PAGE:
National surveys conducted by Gallup and Pew Research Center, among others, have consistently shown that people do not believe the U.S. financial system is more secure than before the disastrous economic downturn 10 years ago. Among the highlights:

• 63 percent said the system is no more secure than before the 2008 crisis.

• Presumably, the same 63 percent said it was realistic to expect another financial crisis in the next several years.

In a survey by the conservative Cato Institute, there were mixed results.

• 26 percent said the federal relaxation of some regulations make a crisis less likely.

• 24 percent more suggested one would be more likely.

• Nearly half — 48 percent — said the regulations won’t make much difference.

The public seems to lean toward regulation as a hedge against bad economic developments; they also seem to have lingering doubts about whether such regulations or anything else our government may do will be effective.

A more focused survey on how selected Minnesota business leaders feel about our governance was conducted in January by my firm, the Williston Group. In the past years, we have occasionally surveyed Minnesota leaders using a sliding scale on a set of statements that asked each to anonymously indicate 1 (strong disagreement) to 5 (strong agreement). A 3 score indicated neutral or no opinion.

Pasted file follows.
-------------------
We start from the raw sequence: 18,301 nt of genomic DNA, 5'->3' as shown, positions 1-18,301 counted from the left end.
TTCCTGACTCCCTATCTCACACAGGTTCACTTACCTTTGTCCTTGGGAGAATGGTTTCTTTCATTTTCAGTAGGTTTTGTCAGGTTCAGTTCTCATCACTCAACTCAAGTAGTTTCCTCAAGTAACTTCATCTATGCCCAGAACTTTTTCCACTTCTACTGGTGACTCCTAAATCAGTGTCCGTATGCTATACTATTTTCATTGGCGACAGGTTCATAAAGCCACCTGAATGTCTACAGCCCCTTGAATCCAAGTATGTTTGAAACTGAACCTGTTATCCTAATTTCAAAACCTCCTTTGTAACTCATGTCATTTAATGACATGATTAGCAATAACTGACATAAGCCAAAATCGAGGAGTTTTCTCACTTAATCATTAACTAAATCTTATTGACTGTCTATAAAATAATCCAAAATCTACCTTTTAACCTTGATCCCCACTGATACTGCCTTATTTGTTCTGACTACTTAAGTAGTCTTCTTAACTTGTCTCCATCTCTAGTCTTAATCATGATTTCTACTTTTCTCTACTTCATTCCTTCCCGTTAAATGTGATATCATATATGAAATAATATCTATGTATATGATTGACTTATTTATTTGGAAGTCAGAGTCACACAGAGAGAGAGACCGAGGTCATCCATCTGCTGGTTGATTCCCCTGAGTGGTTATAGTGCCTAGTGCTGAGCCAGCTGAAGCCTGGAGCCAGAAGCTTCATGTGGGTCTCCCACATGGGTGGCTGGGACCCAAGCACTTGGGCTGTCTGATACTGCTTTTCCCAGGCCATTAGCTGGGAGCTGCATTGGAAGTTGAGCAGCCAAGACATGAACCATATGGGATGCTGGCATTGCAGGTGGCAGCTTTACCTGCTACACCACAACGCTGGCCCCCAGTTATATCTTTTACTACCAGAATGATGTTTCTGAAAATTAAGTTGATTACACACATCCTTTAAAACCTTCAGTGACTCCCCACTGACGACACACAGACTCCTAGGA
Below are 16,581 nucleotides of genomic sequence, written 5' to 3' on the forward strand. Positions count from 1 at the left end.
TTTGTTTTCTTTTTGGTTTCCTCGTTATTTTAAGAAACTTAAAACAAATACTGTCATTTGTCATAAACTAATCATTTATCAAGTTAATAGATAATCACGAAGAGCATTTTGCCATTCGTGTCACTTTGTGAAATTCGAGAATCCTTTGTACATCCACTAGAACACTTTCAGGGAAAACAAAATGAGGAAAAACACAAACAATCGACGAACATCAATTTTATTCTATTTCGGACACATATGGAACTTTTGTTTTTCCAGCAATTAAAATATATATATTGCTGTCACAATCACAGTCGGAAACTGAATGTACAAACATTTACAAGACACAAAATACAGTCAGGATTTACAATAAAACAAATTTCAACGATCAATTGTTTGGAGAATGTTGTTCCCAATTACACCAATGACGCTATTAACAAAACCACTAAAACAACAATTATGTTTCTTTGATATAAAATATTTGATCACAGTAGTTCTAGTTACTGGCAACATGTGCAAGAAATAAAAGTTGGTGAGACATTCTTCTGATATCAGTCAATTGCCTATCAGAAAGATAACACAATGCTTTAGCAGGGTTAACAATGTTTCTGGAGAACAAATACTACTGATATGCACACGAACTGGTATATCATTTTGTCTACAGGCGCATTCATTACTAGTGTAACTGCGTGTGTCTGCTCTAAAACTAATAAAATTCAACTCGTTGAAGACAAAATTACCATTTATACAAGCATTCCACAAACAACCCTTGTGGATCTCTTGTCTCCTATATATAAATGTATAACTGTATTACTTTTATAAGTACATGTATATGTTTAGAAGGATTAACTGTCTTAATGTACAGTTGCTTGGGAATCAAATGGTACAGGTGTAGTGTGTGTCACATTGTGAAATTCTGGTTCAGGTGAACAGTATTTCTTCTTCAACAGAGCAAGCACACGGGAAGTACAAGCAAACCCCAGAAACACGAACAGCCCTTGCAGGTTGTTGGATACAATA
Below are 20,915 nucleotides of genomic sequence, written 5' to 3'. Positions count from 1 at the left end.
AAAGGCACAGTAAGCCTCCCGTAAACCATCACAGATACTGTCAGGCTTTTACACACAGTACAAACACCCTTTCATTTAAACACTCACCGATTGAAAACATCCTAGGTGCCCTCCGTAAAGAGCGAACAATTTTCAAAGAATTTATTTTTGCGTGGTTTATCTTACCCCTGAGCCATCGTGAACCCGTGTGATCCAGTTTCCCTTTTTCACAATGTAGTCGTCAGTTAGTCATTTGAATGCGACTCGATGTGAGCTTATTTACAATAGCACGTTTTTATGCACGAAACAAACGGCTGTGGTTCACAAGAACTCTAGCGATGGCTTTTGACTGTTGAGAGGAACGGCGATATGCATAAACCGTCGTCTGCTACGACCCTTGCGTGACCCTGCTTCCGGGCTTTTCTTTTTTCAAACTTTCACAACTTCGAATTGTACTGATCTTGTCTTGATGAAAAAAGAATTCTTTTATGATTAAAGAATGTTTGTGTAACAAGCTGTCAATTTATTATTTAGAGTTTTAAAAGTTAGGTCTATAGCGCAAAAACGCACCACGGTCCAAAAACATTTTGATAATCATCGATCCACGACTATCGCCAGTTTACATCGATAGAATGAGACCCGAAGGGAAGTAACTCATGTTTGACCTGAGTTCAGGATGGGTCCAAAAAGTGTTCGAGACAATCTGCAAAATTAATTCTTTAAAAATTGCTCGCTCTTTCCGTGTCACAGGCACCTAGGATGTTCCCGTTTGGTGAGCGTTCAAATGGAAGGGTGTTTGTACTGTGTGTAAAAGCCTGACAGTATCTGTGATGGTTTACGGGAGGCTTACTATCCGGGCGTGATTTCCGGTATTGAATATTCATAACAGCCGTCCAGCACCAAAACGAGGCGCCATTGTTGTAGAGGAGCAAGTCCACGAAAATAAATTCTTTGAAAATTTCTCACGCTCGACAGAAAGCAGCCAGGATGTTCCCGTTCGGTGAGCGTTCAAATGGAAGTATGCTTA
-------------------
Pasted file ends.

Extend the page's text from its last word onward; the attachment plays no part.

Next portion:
Overall, the results were a more qualitative representation of views than being statistically representative of the business community.

This year, a Minnesota-based group of 53 business leaders, all owners or operators, were invited to address statements about our state and national governance.

There was general agreement (4.3) on the statement that “Minnesota’s civic dialogue is more productive” than how elected leaders in Washington, D.C. conduct themselves. “We do a pretty good job of working together in Minnesota” said a service company CEO.

Participants gave generally low marks to Democrats (1.9), Republicans (2.1), and President Donald Trump (2.5) regarding national leadership. Regarding a general view of respecting elected officials from all levels, the respondents registered a neutral of 3.

There was mild agreement (3.5) that citizens can do more to foster democracy. “We own our democracy with our vote and too few citizens even bother to do that” wrote a rural manufacturer.

There was general understanding and agreement that silos of special interests prevented the “right things to happen” while acknowledging that the business community was often thought of as such a group. “It really is all of us, our community at large, that our government ought to nurture” said a retail firm board chair.

There was no agreement but some strong views were expressed on whether the division between haves and have-nots is a barrier to a civil society. “It is really our politicians and the media that are our greatest barrier …” said a CEO who started her own company.

On a more positive note, there was a strong level of agreement from participants (4.5) that the economy looks to be improving in 2018.

If there is to be any progress in achieving the harmonious public dialogue our state and nation requires, business must be a full participant. It’s the one key player in our economy able to invest — directly and indirectly — tax dollars in support of community building and provide for the necessary private sector employment — more than 80 percent of our nations’ jobs — that will assure a more prosperous future.


Chuck Slocum is president of the Williston Group, a management consulting firm founded in 1990,; Contact him at